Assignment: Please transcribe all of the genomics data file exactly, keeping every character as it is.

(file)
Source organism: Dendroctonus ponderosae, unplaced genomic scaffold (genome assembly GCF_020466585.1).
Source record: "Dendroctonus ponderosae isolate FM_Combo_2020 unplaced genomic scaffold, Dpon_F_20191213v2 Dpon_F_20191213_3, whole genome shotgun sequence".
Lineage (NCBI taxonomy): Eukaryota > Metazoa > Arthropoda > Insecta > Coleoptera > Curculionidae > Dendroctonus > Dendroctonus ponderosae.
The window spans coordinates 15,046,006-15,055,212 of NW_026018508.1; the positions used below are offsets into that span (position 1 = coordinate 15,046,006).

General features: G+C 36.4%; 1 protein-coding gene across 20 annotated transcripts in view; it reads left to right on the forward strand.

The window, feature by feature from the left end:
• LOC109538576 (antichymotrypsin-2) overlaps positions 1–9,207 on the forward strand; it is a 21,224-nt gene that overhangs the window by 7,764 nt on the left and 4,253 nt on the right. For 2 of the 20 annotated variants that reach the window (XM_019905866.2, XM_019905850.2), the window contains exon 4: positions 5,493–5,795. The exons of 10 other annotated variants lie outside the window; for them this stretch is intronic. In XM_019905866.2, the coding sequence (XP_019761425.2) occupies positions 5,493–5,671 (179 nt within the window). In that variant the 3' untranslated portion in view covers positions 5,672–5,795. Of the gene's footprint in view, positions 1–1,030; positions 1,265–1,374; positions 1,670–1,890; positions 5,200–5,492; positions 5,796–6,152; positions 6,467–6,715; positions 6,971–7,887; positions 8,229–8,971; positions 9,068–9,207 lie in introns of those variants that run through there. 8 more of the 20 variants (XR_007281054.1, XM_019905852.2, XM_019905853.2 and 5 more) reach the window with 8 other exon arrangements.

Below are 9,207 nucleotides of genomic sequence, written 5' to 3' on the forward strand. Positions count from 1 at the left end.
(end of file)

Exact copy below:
Source organism: Dendroctonus ponderosae, unplaced genomic scaffold (genome assembly GCF_020466585.1).
Source record: "Dendroctonus ponderosae isolate FM_Combo_2020 unplaced genomic scaffold, Dpon_F_20191213v2 Dpon_F_20191213_3, whole genome shotgun sequence".
Lineage (NCBI taxonomy): Eukaryota > Metazoa > Arthropoda > Insecta > Coleoptera > Curculionidae > Dendroctonus > Dendroctonus ponderosae.
The window spans coordinates 15,046,006-15,055,212 of NW_026018508.1; the positions used below are offsets into that span (position 1 = coordinate 15,046,006).

General features: G+C 36.4%; 1 protein-coding gene across 20 annotated transcripts in view; it reads left to right on the forward strand.

The window, feature by feature from the left end:
• LOC109538576 (antichymotrypsin-2) overlaps positions 1–9,207 on the forward strand; it is a 21,224-nt gene that overhangs the window by 7,764 nt on the left and 4,253 nt on the right. For 2 of the 20 annotated variants that reach the window (XM_019905866.2, XM_019905850.2), the window contains exon 4: positions 5,493–5,795. The exons of 10 other annotated variants lie outside the window; for them this stretch is intronic. In XM_019905866.2, the coding sequence (XP_019761425.2) occupies positions 5,493–5,671 (179 nt within the window). In that variant the 3' untranslated portion in view covers positions 5,672–5,795. Of the gene's footprint in view, positions 1–1,030; positions 1,265–1,374; positions 1,670–1,890; positions 5,200–5,492; positions 5,796–6,152; positions 6,467–6,715; positions 6,971–7,887; positions 8,229–8,971; positions 9,068–9,207 lie in introns of those variants that run through there. 8 more of the 20 variants (XR_007281054.1, XM_019905852.2, XM_019905853.2 and 5 more) reach the window with 8 other exon arrangements.

Below are 9,207 nucleotides of genomic sequence, written 5' to 3' on the forward strand. Positions count from 1 at the left end.